(Formerly named 'Jehovah's Witnesses - Restoration of First-Century Christianity'.) For the authoritative information on JWs' beliefs look to the OFFICIAL WEBSITE: www.jw.org. Watch Tower Bible and Tract Society (WTBTS) publications as well as the New World Translation Bible can also be found there.
People who oppose Jehovah's Witnesses like to use the word 'cult' to describe them because it has a general negative connotation. They are counting on people who are not familiar with Jehovah's Witnesses to simply accept this false label and then unknowingly repeat what they have been told.
The following will examine several common characteristics of cults and will show how Jehovah's Witnesses definitely do not share any of these characteristics.
Cults are also regarded as encouraging their adherents to live in groups apart from the rest of society. Many also think of cults as being secretive about their activities or having something to hide.
In contrast, Jehovah's Witnesses live and work in the midst of other people. They have nothing to hide. In fact, they desire to tell anyone who is willing to listen about everything that they believe.
Their book Jehovah's Witnesses—Proclaimers of God's Kingdom correctly notes: "Jehovah's Witnesses are in no sense a secret society. Their Bible-based beliefs are fully explained in publications that are available to anyone. Additionally, they put forth special effort to invite the public to attend meetings to see and hear for themselves what takes place." (See the VIDEO from the BBC that shows what a meeting inside a Kingdom Hall looks like.) (ALSO SEE: Our Congregation Meetings)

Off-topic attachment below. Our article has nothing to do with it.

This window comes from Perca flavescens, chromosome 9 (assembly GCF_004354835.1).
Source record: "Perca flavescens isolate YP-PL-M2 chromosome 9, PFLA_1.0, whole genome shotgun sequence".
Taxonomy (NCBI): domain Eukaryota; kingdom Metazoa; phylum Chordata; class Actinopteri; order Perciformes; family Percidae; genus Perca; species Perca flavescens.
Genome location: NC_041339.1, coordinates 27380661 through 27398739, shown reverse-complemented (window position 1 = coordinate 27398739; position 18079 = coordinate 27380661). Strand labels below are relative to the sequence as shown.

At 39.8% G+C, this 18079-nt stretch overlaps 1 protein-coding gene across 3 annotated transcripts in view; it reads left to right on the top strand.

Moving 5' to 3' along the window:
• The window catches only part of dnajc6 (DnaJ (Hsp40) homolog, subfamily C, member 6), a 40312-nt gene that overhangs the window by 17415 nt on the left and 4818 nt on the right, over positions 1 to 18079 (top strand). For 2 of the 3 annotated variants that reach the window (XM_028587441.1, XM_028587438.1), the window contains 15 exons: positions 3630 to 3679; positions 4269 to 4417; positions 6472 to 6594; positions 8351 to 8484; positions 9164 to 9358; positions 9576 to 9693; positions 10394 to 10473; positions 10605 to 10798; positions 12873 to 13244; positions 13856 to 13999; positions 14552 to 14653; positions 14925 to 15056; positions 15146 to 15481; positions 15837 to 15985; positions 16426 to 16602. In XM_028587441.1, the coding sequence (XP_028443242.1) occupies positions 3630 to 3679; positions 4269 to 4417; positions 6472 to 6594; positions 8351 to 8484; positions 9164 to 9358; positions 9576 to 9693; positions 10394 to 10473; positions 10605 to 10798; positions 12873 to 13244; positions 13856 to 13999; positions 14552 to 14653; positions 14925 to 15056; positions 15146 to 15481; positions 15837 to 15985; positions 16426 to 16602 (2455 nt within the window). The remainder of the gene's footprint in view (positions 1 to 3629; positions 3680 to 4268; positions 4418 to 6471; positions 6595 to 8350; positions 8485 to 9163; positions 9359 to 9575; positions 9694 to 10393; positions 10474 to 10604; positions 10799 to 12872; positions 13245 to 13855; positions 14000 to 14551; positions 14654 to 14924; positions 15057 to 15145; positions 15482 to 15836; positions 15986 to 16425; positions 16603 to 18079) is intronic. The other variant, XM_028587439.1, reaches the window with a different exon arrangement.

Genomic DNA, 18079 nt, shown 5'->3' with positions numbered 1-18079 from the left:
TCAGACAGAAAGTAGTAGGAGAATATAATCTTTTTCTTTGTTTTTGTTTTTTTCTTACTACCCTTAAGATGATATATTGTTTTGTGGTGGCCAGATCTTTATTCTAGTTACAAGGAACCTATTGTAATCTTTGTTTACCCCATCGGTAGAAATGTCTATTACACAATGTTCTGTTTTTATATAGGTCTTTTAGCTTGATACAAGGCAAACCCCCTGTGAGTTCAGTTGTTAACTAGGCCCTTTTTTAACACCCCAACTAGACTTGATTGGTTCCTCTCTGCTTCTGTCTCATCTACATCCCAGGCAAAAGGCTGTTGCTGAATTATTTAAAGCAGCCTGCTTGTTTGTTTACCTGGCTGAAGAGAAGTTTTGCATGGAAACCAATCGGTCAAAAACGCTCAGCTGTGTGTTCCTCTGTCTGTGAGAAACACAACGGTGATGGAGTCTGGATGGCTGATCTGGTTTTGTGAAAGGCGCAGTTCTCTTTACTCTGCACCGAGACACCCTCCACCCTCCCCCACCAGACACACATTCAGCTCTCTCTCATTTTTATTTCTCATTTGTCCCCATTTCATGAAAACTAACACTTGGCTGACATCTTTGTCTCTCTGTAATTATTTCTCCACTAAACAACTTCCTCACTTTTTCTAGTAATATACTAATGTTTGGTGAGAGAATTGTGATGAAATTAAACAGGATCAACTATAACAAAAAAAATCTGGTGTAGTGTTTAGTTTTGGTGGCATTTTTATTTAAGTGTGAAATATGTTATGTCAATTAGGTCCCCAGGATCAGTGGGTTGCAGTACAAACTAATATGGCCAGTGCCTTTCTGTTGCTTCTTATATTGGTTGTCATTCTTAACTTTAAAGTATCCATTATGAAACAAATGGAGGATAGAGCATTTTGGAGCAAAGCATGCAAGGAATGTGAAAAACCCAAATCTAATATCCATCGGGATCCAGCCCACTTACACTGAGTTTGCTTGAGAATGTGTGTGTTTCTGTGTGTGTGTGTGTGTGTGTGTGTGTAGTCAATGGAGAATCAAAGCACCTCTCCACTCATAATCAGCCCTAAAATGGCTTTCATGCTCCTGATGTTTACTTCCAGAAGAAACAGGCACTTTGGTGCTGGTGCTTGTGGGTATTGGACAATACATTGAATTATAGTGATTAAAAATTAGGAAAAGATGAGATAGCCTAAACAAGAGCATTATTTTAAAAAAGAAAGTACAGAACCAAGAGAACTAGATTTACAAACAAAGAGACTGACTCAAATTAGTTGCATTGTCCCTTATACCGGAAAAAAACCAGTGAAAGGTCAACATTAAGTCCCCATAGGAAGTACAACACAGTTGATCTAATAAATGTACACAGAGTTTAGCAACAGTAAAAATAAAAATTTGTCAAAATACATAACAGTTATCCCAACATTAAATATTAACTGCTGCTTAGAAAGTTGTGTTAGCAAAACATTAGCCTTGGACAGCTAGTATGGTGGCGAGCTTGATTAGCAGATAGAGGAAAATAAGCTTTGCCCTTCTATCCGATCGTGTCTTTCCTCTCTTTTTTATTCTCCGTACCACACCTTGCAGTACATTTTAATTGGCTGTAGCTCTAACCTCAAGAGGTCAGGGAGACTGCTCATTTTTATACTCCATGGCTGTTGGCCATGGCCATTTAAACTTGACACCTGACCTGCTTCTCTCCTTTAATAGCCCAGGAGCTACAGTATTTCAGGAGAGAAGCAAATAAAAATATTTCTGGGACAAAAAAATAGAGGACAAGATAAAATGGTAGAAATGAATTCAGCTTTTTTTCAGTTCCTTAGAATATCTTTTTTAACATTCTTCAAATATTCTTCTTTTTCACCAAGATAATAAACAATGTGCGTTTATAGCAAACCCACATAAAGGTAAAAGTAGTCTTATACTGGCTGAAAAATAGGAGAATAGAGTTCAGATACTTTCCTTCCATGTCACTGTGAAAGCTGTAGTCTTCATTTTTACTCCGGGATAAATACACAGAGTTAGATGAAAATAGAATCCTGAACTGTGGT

Jehovah's Witnesses Do Not Follow a Living Human Leader
Cults members are also associated with following living human leaders.
Jehovah's Witnesses base all of their beliefs, their standards for conduct, and organizational procedures on the Bible. Their worship is a way of life, not a ritual devotion. (ALSO SEE: Are You an American Sect?)
Jehovah's Witnesses Are Financed Through Voluntary Contributions
Leaders of cults have been known to ask for money from their followers. Even what many consider to be 'mainstream' religions encourage their members to give them money through tithes, collection plates, or other means.
However, the work of Jehovah's Witnesses is primarily financed through anonymous, voluntary contributions, as was true with the early Christians. (2 Cor. 8:12; 9:7) No collections are ever taken at their meetings and they do not beg for money from the public. Any donations from interested persons are used to further the worldwide work of Bible education conducted by the Witnesses.
The Watch Tower Bible and Tract Society of Pennsylvania, a legal religious corporation that is used by Jehovah's Witnesses, was incorporated in 1884 in accordance with the Nonprofit Corporation Law of the Commonwealth of Pennsylvania, U.S.A. This means that, by law it cannot be and it is not, a profit-making enterprise, nor do individuals make a profit through this Society. The Society's charter states: "It [the Society] does not contemplate pecuniary gain or profit, incidentally or otherwise, to its members, directors or officers."'
Even disinterested parties (such as the largest and most popular general reference work on the Internet) plainly state that:
So instead of relying solely on hearsay and running the risk of parroting bad information, why not investigate this further for yourself? This way, one will be in a position to be properly informed as to the true faith and beliefs of Jehovah's Witnesses.
The best way to find out more about Jehovah's Witnesses via the Internet is through the pages of their official website: